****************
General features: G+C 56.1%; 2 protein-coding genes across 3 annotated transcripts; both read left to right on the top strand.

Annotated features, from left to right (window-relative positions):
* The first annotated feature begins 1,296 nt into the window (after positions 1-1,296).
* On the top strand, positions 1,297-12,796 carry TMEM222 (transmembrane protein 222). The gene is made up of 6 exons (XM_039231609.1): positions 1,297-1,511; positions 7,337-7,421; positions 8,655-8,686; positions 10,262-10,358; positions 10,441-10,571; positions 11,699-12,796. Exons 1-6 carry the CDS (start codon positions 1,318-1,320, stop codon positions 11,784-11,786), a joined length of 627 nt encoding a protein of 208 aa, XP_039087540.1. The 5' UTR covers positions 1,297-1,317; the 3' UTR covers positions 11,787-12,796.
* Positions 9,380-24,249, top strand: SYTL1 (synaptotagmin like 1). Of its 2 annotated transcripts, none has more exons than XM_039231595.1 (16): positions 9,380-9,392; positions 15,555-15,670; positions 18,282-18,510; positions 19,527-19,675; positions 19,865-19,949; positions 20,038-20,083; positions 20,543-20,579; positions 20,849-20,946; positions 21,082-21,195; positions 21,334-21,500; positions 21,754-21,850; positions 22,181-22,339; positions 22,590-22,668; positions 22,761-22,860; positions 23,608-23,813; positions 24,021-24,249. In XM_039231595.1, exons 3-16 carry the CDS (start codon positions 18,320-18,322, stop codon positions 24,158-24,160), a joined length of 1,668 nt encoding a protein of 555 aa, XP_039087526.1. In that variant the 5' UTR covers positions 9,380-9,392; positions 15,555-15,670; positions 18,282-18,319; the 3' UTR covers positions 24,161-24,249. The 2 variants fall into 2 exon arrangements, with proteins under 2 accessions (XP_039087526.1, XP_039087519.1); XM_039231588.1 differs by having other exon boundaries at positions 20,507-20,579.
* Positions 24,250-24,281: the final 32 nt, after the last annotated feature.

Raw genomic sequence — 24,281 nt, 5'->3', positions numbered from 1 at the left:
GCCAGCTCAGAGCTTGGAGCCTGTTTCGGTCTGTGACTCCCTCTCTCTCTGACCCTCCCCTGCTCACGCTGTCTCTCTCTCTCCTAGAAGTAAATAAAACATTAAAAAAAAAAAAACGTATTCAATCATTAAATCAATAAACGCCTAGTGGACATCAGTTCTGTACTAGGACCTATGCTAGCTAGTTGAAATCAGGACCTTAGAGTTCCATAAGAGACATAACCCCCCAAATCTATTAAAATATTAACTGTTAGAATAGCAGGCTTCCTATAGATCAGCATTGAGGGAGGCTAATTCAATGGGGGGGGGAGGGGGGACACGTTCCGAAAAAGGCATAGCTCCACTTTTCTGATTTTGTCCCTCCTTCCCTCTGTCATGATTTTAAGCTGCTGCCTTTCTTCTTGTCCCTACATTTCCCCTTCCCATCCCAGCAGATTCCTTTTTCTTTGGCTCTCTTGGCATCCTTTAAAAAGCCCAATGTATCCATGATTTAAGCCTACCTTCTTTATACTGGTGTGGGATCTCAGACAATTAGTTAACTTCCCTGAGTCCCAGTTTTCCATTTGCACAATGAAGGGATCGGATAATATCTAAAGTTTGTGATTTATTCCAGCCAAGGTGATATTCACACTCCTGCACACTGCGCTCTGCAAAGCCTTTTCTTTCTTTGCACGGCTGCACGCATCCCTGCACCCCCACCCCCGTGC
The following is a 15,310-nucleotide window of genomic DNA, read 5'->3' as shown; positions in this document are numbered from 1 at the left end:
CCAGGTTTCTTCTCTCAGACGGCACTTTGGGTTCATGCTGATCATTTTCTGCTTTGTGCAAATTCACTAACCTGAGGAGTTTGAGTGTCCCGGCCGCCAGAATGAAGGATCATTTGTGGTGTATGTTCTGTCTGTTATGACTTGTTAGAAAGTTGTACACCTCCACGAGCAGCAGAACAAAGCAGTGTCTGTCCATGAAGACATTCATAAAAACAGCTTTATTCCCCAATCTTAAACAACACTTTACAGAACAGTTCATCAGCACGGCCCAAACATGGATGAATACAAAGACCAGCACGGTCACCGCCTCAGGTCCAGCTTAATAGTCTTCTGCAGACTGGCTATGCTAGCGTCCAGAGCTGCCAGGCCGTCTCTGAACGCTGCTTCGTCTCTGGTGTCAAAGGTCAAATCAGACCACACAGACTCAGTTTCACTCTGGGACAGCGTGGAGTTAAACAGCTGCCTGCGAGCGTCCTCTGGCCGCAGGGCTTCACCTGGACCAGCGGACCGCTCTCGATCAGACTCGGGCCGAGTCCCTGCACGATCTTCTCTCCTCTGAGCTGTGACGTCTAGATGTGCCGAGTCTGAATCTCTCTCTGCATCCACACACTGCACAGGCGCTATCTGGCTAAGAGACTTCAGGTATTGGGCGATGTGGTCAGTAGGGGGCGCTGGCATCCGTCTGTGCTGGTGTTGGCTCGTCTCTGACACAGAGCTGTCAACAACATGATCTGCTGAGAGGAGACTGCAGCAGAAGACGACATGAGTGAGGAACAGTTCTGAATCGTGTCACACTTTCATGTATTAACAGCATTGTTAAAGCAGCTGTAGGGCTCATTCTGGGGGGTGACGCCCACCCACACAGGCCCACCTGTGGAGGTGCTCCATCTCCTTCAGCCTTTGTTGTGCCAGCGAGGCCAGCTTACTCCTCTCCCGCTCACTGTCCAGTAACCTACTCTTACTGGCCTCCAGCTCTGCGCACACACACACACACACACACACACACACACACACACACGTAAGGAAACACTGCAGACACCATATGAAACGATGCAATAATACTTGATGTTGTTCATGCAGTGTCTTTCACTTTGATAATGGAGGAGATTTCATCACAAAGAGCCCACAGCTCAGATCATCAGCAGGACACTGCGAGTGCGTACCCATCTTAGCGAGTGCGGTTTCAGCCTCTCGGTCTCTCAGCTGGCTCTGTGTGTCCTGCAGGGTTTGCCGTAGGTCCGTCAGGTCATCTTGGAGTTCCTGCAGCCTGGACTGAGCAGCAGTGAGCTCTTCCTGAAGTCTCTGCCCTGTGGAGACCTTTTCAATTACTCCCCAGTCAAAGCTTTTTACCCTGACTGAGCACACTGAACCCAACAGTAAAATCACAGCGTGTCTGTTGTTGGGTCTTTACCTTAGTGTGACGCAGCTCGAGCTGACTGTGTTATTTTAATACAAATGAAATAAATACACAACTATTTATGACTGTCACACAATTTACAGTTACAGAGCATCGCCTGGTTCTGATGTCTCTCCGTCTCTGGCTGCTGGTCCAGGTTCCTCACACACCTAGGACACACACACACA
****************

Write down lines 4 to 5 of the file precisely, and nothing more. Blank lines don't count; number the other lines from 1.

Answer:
* On the top strand, positions 1,297-12,796 carry TMEM222 (transmembrane protein 222). The gene is made up of 6 exons (XM_039231609.1): positions 1,297-1,511; positions 7,337-7,421; positions 8,655-8,686; positions 10,262-10,358; positions 10,441-10,571; positions 11,699-12,796. Exons 1-6 carry the CDS (start codon positions 1,318-1,320, stop codon positions 11,784-11,786), a joined length of 627 nt encoding a protein of 208 aa, XP_039087540.1. The 5' UTR covers positions 1,297-1,317; the 3' UTR covers positions 11,787-12,796.
* Positions 9,380-24,249, top strand: SYTL1 (synaptotagmin like 1). Of its 2 annotated transcripts, none has more exons than XM_039231595.1 (16): positions 9,380-9,392; positions 15,555-15,670; positions 18,282-18,510; positions 19,527-19,675; positions 19,865-19,949; positions 20,038-20,083; positions 20,543-20,579; positions 20,849-20,946; positions 21,082-21,195; positions 21,334-21,500; positions 21,754-21,850; positions 22,181-22,339; positions 22,590-22,668; positions 22,761-22,860; positions 23,608-23,813; positions 24,021-24,249. In XM_039231595.1, exons 3-16 carry the CDS (start codon positions 18,320-18,322, stop codon positions 24,158-24,160), a joined length of 1,668 nt encoding a protein of 555 aa, XP_039087526.1. In that variant the 5' UTR covers positions 9,380-9,392; positions 15,555-15,670; positions 18,282-18,319; the 3' UTR covers positions 24,161-24,249. The 2 variants fall into 2 exon arrangements, with proteins under 2 accessions (XP_039087526.1, XP_039087519.1); XM_039231588.1 differs by having other exon boundaries at positions 20,507-20,579.